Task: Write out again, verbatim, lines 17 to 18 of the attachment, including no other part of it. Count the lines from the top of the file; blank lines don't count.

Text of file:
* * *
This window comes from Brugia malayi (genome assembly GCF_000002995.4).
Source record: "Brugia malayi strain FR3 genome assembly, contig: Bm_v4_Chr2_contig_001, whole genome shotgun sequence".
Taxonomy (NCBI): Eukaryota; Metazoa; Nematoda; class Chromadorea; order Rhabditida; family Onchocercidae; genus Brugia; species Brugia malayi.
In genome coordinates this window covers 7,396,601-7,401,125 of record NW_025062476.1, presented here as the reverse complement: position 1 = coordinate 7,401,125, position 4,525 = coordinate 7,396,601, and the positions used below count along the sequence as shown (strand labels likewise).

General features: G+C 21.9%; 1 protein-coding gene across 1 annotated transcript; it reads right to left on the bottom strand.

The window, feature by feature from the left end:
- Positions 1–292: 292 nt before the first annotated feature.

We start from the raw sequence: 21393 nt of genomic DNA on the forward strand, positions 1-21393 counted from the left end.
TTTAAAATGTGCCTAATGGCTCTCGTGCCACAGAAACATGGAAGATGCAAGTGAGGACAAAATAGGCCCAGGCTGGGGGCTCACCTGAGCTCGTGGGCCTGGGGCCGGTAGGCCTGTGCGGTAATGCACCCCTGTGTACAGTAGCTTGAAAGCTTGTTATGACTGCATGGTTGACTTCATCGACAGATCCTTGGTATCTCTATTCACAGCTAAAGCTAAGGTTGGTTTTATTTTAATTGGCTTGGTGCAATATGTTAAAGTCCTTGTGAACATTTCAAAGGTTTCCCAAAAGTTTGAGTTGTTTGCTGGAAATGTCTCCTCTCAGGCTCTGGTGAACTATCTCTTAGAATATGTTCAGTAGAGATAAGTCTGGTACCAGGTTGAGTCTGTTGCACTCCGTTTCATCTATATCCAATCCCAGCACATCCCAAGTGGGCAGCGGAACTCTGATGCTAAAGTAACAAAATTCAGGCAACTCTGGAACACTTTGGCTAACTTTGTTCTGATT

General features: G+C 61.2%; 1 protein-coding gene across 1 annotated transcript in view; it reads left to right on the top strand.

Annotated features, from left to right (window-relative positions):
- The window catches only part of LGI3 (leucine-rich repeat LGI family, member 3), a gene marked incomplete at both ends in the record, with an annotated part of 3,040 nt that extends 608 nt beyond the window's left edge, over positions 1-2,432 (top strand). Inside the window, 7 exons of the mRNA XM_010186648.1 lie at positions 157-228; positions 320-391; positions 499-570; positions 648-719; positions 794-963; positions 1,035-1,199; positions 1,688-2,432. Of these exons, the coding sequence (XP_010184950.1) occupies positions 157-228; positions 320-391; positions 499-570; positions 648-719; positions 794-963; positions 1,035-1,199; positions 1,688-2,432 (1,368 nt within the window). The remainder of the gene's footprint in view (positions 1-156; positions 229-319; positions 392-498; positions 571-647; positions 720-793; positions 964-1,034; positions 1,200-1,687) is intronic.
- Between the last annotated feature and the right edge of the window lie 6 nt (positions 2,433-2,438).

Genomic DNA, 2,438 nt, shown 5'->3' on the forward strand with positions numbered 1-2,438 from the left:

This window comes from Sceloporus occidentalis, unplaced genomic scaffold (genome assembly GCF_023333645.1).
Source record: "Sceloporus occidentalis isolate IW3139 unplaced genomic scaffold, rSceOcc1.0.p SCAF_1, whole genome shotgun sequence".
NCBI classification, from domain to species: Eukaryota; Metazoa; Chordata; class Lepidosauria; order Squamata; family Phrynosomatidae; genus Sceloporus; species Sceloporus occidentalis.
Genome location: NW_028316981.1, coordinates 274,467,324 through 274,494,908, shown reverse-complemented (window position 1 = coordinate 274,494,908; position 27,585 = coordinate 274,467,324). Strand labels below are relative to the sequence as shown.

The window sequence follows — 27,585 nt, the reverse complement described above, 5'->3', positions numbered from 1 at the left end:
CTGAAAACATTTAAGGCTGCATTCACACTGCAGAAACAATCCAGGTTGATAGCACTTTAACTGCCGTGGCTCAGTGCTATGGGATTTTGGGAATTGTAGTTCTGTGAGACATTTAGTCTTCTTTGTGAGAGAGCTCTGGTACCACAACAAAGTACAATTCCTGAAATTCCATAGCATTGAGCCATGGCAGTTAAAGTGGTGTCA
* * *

NCBI classification, from domain to species: Eukaryota; Metazoa; Chordata; class Lepidosauria; order Squamata; family Phrynosomatidae; genus Sceloporus; species Sceloporus occidentalis.
Genome location: NW_028316981.1, coordinates 274,467,324 through 274,494,908, shown reverse-complemented (window position 1 = coordinate 274,494,908; position 27,585 = coordinate 274,467,324). Strand labels below are relative to the sequence as shown.